SpaceX selects 124 engineering teams to do battle in Hyperloop pod design competition
SpaceX itself might not be building Elon Musk's Hyperloop, but it is making every effort to push things along. Earlier this year it announced the construction of a 1-mile (1.6-km) test track and it has now invited over 120 engineering teams to show off design concepts for a Hyperloop pod to a panel of judges in January. The most promising will then put their human-scale prototypes through their paces at SpaceX HQ the following US summer.
SpaceX announced its Hyperloop Pod Competition in June, encouraging engineering teams to develop their own designs for passenger capsules that could be shuttled through the system's frictionless tubes at up to 760 mph (1,223 km/h). Since then it has received more than 1,200 submissions, but has now whittled that number down to 124 entrants who will present their concepts at the SpaceX Hyperloop Pod Competition Design Weekend at Texas A&M University on January 29 and 30.
Universities from all over the world will be represented, including teams from India's Vellore Institute of Technology and Uzbekistan's Turin Polytechnic University in Tashkent, along with names already well established in engineering circles like Stanford University and MIT. The full list can be viewed here.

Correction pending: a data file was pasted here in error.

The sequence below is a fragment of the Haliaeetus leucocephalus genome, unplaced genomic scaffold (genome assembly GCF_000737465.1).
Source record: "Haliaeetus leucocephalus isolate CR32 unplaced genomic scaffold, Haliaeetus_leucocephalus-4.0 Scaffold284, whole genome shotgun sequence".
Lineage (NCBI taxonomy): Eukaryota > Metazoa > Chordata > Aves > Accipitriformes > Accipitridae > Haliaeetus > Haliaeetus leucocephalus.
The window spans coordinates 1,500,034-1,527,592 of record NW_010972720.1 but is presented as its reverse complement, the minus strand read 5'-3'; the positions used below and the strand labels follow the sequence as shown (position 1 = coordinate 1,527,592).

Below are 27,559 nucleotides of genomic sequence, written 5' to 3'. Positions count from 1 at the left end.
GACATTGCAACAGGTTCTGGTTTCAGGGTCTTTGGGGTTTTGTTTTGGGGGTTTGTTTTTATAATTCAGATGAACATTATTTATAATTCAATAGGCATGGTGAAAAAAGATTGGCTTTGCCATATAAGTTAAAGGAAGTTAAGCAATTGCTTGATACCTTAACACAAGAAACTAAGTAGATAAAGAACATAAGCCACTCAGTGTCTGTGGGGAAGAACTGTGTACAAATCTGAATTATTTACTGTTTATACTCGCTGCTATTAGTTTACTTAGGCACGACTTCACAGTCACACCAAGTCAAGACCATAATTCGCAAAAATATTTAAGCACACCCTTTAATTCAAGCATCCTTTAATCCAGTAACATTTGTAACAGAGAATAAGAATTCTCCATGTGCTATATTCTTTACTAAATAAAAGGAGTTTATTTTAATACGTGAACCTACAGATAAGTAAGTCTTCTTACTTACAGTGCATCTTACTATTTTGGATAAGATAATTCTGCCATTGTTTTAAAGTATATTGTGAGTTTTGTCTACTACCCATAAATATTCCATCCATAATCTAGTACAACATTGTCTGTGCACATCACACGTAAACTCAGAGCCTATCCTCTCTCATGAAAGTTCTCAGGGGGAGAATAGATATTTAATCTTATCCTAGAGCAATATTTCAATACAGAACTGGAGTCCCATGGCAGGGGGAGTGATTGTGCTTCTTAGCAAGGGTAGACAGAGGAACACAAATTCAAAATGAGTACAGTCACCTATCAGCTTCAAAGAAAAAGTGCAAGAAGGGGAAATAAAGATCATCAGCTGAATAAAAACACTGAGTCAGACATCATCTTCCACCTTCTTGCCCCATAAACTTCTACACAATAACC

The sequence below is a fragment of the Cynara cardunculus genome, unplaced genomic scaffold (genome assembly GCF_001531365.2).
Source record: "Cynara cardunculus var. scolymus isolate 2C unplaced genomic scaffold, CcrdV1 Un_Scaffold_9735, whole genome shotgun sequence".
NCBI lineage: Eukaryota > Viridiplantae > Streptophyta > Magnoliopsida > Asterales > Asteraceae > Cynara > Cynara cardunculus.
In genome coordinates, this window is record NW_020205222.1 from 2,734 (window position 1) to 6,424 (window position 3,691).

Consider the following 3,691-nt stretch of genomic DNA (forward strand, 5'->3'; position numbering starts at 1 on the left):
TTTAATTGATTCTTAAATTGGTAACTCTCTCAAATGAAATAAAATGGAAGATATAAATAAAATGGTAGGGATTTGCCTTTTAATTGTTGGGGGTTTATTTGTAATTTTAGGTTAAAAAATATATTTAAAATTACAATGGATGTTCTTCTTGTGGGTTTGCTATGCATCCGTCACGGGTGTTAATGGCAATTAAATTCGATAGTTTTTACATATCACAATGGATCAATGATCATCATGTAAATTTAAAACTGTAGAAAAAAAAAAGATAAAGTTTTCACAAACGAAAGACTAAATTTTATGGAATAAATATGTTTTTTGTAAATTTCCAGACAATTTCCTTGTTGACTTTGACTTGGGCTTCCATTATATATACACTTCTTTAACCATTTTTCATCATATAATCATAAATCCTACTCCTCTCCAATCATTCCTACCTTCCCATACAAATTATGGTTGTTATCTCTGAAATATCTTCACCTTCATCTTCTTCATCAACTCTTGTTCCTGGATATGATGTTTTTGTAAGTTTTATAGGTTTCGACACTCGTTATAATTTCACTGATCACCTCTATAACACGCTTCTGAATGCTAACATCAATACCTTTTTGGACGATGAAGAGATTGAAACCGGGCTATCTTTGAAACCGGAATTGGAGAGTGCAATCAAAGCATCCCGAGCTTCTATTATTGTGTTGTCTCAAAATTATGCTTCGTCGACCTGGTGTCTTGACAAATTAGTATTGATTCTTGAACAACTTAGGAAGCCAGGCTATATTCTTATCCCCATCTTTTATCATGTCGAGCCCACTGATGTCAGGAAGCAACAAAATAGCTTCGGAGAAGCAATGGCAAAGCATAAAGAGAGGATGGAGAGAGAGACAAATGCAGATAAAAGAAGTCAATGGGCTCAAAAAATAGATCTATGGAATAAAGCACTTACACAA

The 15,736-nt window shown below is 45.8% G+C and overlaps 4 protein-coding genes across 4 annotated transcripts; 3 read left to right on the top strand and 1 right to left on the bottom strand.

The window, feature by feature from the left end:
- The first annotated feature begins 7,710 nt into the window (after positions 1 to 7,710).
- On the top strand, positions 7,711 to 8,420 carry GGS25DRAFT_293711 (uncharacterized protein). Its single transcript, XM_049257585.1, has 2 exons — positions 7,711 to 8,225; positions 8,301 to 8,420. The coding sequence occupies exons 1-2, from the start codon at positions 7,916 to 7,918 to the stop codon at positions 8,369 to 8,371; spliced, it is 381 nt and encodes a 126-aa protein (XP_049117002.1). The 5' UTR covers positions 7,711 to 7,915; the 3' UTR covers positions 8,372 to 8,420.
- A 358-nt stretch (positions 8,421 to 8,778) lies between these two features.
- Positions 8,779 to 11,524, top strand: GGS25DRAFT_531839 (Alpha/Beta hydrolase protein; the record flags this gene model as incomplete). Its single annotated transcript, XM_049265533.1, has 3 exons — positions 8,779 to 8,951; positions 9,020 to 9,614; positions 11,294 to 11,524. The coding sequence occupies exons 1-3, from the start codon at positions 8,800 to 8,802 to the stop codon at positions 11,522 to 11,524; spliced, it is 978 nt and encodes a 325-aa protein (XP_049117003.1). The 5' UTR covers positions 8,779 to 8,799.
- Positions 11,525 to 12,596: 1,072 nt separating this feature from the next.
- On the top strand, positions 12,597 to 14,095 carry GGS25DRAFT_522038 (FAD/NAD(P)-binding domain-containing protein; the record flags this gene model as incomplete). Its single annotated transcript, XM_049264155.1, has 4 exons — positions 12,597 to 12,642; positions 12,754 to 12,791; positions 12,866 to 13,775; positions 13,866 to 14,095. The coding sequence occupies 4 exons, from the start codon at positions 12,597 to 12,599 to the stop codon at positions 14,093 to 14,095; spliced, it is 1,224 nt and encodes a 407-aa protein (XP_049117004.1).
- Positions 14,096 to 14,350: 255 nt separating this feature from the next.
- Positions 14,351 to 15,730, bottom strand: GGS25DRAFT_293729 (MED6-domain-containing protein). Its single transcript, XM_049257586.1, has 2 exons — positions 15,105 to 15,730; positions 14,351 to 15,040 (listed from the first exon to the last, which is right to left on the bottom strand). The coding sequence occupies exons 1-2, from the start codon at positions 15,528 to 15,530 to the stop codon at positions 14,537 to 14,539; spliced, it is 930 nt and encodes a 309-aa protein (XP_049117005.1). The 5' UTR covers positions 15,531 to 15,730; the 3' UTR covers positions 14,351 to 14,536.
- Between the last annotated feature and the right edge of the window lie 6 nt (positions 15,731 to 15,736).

The teams will present their designs to a panel made up of judges from SpaceX, Tesla and Texas A&M. From there, a number will be shortlisted and move on to building functional prototypes for the final phase of the competition. This will take place in the coming US summer at SpaceX's Hyperloop test track adjacent to its California headquarters.
Two unrelated companies are in the process of building their own Hyperloop test tracks, with the view to making the futuristic transport system more than a pipe dream. Hyperloop Transportation Technologies is constructing a 5-mile (8-km) track in Quay Valley, a proposed self-sustaining model town in California's Central Valley. The similarly named Hyperloop Technologies plans to begin open air-testing on its own track next month.
Source: Texas A&M University